Green’s Dictionary of Slang

pin v.

1. in senses of ‘pricking’.

(a) [mid-16C; 20C+] of a man, to have sexual intercourse; thus take the pin v., of a woman, to have sexual intercourse [note pin n. (1a)].

(b) [1950s] (US teen) to stab.

2. in senses of pin down.

(a) [mid-18C–mid-19C] to snatch, to steal.

(b) [late 18C–1930s] to seize, to catch, to arrest.

(c) [mid-19C] to obtain something from someone.

3. [late 19C–1930s] to pawn clothes [? SE pawn].

4. in senses of ‘keeping one’s eyes pinned’.

(a) [1920s+] (Aus.) to target someone for one’s (often amatory) attentions.

(b) [1930s+] to mark down visually, to notice.

(c) [1950s+] (US black) to stare at (aggressively).

(d) [1970s] (US black) to draw someone else’s attention to, to point out.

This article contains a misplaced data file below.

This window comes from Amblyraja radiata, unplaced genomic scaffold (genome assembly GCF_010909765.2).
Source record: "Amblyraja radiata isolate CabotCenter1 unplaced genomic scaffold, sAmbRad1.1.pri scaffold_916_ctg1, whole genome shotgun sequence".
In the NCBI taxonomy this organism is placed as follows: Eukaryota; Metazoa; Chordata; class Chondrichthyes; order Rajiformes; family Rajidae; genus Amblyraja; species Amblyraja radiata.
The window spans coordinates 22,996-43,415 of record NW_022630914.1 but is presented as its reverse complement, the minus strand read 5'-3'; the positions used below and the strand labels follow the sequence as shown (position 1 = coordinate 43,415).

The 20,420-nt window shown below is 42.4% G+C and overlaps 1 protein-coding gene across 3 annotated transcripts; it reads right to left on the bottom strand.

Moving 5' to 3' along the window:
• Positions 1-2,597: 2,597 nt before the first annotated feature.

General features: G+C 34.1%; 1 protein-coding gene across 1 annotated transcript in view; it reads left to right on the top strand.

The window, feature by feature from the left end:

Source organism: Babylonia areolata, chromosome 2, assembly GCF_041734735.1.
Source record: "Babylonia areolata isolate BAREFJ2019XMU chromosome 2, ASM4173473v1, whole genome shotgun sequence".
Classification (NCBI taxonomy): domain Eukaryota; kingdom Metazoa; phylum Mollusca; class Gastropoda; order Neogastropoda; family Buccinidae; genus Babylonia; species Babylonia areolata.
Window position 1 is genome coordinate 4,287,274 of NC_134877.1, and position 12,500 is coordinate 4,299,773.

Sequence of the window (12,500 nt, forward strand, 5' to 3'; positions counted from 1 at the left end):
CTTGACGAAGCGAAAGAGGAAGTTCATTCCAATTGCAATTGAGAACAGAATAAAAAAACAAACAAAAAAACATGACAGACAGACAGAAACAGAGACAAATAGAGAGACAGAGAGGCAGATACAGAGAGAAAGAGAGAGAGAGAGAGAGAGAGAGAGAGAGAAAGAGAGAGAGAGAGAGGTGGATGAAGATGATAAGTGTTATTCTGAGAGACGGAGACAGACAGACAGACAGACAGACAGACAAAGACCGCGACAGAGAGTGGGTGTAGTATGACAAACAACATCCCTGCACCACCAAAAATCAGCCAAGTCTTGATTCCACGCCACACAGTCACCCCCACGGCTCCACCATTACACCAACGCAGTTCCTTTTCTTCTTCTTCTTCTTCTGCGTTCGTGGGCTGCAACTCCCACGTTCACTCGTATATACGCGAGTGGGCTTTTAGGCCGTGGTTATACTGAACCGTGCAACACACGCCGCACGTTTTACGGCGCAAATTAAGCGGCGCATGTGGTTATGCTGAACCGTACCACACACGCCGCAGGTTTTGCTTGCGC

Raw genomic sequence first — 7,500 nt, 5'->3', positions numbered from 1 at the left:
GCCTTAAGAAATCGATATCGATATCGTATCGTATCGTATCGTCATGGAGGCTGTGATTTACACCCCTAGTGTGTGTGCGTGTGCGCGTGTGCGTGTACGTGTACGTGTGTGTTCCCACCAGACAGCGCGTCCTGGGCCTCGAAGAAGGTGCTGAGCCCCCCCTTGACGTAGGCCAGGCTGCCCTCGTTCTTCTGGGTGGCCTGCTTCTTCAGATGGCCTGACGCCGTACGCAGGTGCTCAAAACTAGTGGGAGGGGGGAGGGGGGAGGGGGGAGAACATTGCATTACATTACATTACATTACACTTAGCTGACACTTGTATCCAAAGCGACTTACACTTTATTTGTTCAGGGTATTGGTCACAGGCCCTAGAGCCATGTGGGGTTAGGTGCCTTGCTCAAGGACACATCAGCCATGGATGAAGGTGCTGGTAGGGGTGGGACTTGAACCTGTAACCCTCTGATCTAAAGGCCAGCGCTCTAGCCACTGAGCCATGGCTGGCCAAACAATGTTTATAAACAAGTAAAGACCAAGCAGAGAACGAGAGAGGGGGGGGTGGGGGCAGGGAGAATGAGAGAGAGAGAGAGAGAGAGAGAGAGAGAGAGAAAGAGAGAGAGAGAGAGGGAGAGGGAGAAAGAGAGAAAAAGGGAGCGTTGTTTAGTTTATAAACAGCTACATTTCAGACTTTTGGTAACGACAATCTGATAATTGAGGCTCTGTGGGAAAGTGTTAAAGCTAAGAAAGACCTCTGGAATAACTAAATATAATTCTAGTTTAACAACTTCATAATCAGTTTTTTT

(e) [1970s–80s] (US) to identify.

(f) [1990s+] (US prison) of a female prisoner, to act as a lookout.

5. [1930s–40s] (Aus./US) to cause trouble for, to ‘do down’.

6. [1940s–70s] (US) to knock out [? wrestling imagery].

7. [1950s–70s] (US) to come to terms with, to work out.

8. [1950s+] (US campus) to state one’s commitment to a person of the opposite sex by giving them one’s fraternity pin.

SE in slang uses

In phrases

pin a rose (v.)

[1930s] (US short order) to put a slice of onion on a hamburger.

pin back one’s ears (v.)

see under ear n.1

pin back one’s lugholes (v.)

see under lughole n.

pin on (v.) [SE pin on, to attach]

[1930s+] to accuse, to lay the blame on someone.

pin one on (v.) (also pin a few on)

[1910s–50s] (US/Aus.) to have a drink.

pin the basket (v.)

[late 18C] to bring things to a head.

pin them

[1980s] (US campus) an instruction to stop talking.